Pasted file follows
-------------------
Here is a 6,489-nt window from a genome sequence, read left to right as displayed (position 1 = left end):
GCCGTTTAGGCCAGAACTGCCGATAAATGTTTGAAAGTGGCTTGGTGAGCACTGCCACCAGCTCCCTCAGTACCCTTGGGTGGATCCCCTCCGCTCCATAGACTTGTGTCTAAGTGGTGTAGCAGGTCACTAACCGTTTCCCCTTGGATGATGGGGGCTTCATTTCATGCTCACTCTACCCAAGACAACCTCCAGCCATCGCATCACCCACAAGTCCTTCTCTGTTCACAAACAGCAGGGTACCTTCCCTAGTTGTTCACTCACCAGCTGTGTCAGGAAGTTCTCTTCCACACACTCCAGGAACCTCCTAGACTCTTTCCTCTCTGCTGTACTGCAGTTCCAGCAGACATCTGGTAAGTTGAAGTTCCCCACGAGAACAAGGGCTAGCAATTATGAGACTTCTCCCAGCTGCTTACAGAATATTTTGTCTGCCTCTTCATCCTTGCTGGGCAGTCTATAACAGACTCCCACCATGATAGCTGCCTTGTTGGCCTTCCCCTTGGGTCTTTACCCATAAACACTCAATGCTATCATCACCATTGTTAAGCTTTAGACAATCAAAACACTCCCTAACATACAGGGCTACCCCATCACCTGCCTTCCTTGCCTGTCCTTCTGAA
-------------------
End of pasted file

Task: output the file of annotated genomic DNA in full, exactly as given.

Here is a 6,489-nt window from a genome sequence, read left to right as displayed (position 1 = left end):
GCCGTTTAGGCCAGAACTGCCGATAAATGTTTGAAAGTGGCTTGGTGAGCACTGCCACCAGCTCCCTCAGTACCCTTGGGTGGATCCCCTCCGCTCCATAGACTTGTGTCTAAGTGGTGTAGCAGGTCACTAACCGTTTCCCCTTGGATGATGGGGGCTTCATTTCATGCTCACTCTACCCAAGACAACCTCCAGCCATCGCATCACCCACAAGTCCTTCTCTGTTCACAAACAGCAGGGTACCTTCCCTAGTTGTTCACTCACCAGCTGTGTCAGGAAGTTCTCTTCCACACACTCCAGGAACCTCCTAGACTCTTTCCTCTCTGCTGTACTGCAGTTCCAGCAGACATCTGGTAAGTTGAAGTTCCCCACGAGAACAAGGGCTAGCAATTATGAGACTTCTCCCAGCTGCTTACAGAATATTTTGTCTGCCTCTTCATCCTTGCTGGGCAGTCTATAACAGACTCCCACCATGATAGCTGCCTTGTTGGCCTTCCCCTTGGGTCTTTACCCATAAACACTCAATGCTATCATCACCATTGTTAAGCTTTAGACAATCAAAACACTCCCTAACATACAGGGCTACCCCATCACCTGCCTTCCTTGCCTGTCCTTCTGAA